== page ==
ICE weekly outlook: Further weakness in store for canola

CNS Canada –– The ICE Futures Canada canola market moved lower during the week ended Wednesday, breaking below the key support level of C$480 per tonne in the November contract.

With the technical bias pointed lower, further weakness is expected to be in store for the commodity.

“I think the ideas in the trade are that the funds are relatively even so we could see the funds now really start to weigh on this market going into harvest,” said Jerry Klassen, manager of the Canadian office for Swiss firm GAP SA Grains and Produits.

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Klassen pegged the next downside target for the ICE canola market at the $450 per tonne level, while other traders say prices could find support at $460 per tonne.

Reports that the Canadian canola crop looks better than first anticipated have weighed on values recently, as has weakness in outside vegetable oil markets.

While the market should stay soft going forward, as harvest will soon be in full swing, traders will also be paying attention to weather conditions during the last few weeks of the growing season, as some of the later reseeded fields still need at least two weeks of frost free weather.

Klassen said he believes there will be a lot of canola coming onto the market once harvest is in full swing, as relatively good prices will make canola the “cash crop” for farmers needing to pay their bills this season.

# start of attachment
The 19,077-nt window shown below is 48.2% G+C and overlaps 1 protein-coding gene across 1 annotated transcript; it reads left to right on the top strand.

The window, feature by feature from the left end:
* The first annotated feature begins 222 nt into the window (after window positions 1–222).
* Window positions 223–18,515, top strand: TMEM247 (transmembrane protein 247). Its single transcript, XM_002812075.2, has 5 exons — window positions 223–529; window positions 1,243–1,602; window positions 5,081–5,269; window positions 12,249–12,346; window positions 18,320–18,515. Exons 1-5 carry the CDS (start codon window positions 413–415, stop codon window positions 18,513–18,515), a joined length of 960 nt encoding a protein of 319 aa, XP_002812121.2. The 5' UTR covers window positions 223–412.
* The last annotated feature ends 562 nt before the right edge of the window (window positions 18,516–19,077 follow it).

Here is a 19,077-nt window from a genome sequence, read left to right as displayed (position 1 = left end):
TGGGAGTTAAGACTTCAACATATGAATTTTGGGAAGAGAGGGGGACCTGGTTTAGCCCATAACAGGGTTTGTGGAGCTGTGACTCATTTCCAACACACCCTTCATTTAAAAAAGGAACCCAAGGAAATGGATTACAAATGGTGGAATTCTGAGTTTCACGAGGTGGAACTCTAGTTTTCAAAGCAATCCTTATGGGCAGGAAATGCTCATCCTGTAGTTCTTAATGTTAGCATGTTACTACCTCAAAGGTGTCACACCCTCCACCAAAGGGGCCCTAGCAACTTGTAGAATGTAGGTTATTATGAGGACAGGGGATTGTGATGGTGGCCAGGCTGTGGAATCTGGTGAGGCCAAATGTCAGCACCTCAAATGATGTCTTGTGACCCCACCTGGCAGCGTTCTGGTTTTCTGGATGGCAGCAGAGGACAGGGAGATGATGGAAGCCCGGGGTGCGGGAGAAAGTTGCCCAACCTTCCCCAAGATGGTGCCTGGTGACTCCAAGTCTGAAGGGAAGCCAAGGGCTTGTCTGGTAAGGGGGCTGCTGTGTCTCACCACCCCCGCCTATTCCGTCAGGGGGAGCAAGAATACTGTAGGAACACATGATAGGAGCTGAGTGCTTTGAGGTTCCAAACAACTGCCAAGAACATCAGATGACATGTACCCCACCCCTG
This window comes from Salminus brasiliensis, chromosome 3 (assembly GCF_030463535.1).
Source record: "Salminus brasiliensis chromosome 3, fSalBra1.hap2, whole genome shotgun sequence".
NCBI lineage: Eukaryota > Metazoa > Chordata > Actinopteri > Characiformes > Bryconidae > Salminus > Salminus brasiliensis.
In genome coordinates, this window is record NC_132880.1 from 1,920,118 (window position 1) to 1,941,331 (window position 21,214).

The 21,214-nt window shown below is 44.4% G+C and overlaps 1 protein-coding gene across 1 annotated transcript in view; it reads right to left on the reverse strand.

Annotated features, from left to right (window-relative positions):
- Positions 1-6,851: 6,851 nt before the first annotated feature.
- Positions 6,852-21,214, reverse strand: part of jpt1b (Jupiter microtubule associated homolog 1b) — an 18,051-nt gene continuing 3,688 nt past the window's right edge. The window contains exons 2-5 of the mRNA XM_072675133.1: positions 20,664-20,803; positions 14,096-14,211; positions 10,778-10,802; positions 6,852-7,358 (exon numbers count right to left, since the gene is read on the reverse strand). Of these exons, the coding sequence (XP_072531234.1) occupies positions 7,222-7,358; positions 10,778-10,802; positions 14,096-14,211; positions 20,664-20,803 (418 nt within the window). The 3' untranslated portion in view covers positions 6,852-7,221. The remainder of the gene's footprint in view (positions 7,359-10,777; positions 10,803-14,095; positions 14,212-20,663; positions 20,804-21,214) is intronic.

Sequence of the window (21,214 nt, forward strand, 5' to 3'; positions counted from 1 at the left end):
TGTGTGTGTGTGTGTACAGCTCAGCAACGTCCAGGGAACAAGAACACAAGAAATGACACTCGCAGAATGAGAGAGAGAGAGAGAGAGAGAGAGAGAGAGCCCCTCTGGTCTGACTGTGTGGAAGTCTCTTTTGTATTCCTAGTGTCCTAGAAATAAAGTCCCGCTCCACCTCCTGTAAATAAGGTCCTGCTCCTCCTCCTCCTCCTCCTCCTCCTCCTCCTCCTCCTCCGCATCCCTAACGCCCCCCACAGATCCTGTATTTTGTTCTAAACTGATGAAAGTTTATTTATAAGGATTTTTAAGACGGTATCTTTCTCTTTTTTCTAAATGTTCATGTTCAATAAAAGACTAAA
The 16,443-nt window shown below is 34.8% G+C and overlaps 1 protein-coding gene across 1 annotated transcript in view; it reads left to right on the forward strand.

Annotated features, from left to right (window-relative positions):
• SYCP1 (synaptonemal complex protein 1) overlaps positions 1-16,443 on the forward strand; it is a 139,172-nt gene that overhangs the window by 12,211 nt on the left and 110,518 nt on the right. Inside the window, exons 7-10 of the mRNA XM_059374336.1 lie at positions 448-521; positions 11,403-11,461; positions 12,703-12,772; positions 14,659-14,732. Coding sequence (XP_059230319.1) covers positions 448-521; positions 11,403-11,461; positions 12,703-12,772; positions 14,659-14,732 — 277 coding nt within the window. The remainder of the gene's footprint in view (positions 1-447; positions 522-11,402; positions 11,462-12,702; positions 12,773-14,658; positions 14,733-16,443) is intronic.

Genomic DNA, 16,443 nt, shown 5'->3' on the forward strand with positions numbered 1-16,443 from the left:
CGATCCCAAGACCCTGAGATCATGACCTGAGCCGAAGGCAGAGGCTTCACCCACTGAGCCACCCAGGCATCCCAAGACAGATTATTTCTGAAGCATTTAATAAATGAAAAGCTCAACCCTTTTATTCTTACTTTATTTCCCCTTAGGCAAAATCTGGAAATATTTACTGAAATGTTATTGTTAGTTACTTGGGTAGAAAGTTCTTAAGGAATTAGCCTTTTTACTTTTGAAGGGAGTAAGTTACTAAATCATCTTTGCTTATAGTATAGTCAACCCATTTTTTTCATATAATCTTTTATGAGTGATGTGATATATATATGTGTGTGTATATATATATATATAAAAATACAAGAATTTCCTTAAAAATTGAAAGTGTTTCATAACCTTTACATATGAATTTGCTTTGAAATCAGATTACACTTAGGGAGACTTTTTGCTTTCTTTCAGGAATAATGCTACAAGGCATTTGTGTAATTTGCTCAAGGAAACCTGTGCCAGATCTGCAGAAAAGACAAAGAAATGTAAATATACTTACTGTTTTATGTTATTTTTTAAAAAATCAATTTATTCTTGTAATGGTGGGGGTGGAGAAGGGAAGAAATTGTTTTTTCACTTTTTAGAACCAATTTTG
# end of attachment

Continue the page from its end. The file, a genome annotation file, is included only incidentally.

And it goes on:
The upcoming survey-based production report from Statistics Canada will also be watched, as any surprises could cause a knee-jerk reaction in the market.

Pre-StatsCan-report estimates for canola range from 12.5 million tonnes to 14.5 million tonnes.

If Statistics Canada comes out with a figure above 14 million tonnes on Friday, the crop will likely end up being over 15 million tonnes as conditions have improved since the survey was conducted, according to Ken Ball of PI Financial in Winnipeg.

In the longer term, China will continue to be a big player in where Canada’s canola market goes, as it’s been a large buyer of the commodity in recent years.

“I think the wild card variable is how China is going to respond over the next six months with the economic uncertainty,” said Klassen.

“If we don’t see significant interest from China, even with the smaller crop size, the market will have sufficient stocks.”

Terryn Shiells writes for Commodity News Service Canada, a Winnipeg company specializing in grain and commodity market reporting.

 

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